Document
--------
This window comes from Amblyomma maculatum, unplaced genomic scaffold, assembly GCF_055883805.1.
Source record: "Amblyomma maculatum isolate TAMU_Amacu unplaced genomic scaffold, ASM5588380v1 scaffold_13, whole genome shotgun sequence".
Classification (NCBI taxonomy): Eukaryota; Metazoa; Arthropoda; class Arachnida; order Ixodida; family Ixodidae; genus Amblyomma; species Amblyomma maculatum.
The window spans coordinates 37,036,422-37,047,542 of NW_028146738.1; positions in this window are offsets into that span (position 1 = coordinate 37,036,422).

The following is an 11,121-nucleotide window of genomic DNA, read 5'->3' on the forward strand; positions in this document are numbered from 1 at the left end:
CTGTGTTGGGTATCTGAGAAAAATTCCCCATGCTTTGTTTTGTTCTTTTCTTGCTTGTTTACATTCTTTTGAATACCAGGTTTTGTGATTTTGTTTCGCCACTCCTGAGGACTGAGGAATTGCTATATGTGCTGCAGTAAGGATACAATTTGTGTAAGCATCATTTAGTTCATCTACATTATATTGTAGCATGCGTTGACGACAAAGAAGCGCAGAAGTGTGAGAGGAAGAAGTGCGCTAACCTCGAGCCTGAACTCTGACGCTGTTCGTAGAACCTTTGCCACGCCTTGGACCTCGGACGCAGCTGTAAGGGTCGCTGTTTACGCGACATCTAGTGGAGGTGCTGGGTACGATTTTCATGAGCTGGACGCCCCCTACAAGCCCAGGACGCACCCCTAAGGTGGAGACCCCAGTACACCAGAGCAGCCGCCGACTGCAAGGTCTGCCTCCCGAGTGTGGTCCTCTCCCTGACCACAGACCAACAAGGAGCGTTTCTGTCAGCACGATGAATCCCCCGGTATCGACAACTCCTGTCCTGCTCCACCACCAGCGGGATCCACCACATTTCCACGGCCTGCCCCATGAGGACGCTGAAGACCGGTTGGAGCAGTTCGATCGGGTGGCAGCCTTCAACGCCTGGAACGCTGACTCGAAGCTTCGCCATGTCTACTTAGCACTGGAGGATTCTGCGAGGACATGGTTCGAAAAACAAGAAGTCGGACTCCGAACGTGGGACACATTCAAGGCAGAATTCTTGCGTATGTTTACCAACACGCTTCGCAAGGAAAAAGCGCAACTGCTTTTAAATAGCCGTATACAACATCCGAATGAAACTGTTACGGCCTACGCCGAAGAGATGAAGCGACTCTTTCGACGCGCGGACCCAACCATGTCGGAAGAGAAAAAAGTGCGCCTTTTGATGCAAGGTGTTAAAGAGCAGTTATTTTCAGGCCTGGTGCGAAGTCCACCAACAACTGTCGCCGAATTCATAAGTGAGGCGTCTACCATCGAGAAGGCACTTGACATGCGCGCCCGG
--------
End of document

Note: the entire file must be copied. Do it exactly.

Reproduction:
This window comes from Amblyomma maculatum, unplaced genomic scaffold, assembly GCF_055883805.1.
Source record: "Amblyomma maculatum isolate TAMU_Amacu unplaced genomic scaffold, ASM5588380v1 scaffold_13, whole genome shotgun sequence".
Classification (NCBI taxonomy): Eukaryota; Metazoa; Arthropoda; class Arachnida; order Ixodida; family Ixodidae; genus Amblyomma; species Amblyomma maculatum.
The window spans coordinates 37,036,422-37,047,542 of NW_028146738.1; positions in this window are offsets into that span (position 1 = coordinate 37,036,422).

The following is an 11,121-nucleotide window of genomic DNA, read 5'->3' on the forward strand; positions in this document are numbered from 1 at the left end:
CTGTGTTGGGTATCTGAGAAAAATTCCCCATGCTTTGTTTTGTTCTTTTCTTGCTTGTTTACATTCTTTTGAATACCAGGTTTTGTGATTTTGTTTCGCCACTCCTGAGGACTGAGGAATTGCTATATGTGCTGCAGTAAGGATACAATTTGTGTAAGCATCATTTAGTTCATCTACATTATATTGTAGCATGCGTTGACGACAAAGAAGCGCAGAAGTGTGAGAGGAAGAAGTGCGCTAACCTCGAGCCTGAACTCTGACGCTGTTCGTAGAACCTTTGCCACGCCTTGGACCTCGGACGCAGCTGTAAGGGTCGCTGTTTACGCGACATCTAGTGGAGGTGCTGGGTACGATTTTCATGAGCTGGACGCCCCCTACAAGCCCAGGACGCACCCCTAAGGTGGAGACCCCAGTACACCAGAGCAGCCGCCGACTGCAAGGTCTGCCTCCCGAGTGTGGTCCTCTCCCTGACCACAGACCAACAAGGAGCGTTTCTGTCAGCACGATGAATCCCCCGGTATCGACAACTCCTGTCCTGCTCCACCACCAGCGGGATCCACCACATTTCCACGGCCTGCCCCATGAGGACGCTGAAGACCGGTTGGAGCAGTTCGATCGGGTGGCAGCCTTCAACGCCTGGAACGCTGACTCGAAGCTTCGCCATGTCTACTTAGCACTGGAGGATTCTGCGAGGACATGGTTCGAAAAACAAGAAGTCGGACTCCGAACGTGGGACACATTCAAGGCAGAATTCTTGCGTATGTTTACCAACACGCTTCGCAAGGAAAAAGCGCAACTGCTTTTAAATAGCCGTATACAACATCCGAATGAAACTGTTACGGCCTACGCCGAAGAGATGAAGCGACTCTTTCGACGCGCGGACCCAACCATGTCGGAAGAGAAAAAAGTGCGCCTTTTGATGCAAGGTGTTAAAGAGCAGTTATTTTCAGGCCTGGTGCGAAGTCCACCAACAACTGTCGCCGAATTCATAAGTGAGGCGTCTACCATCGAGAAGGCACTTGACATGCGCGCCCGG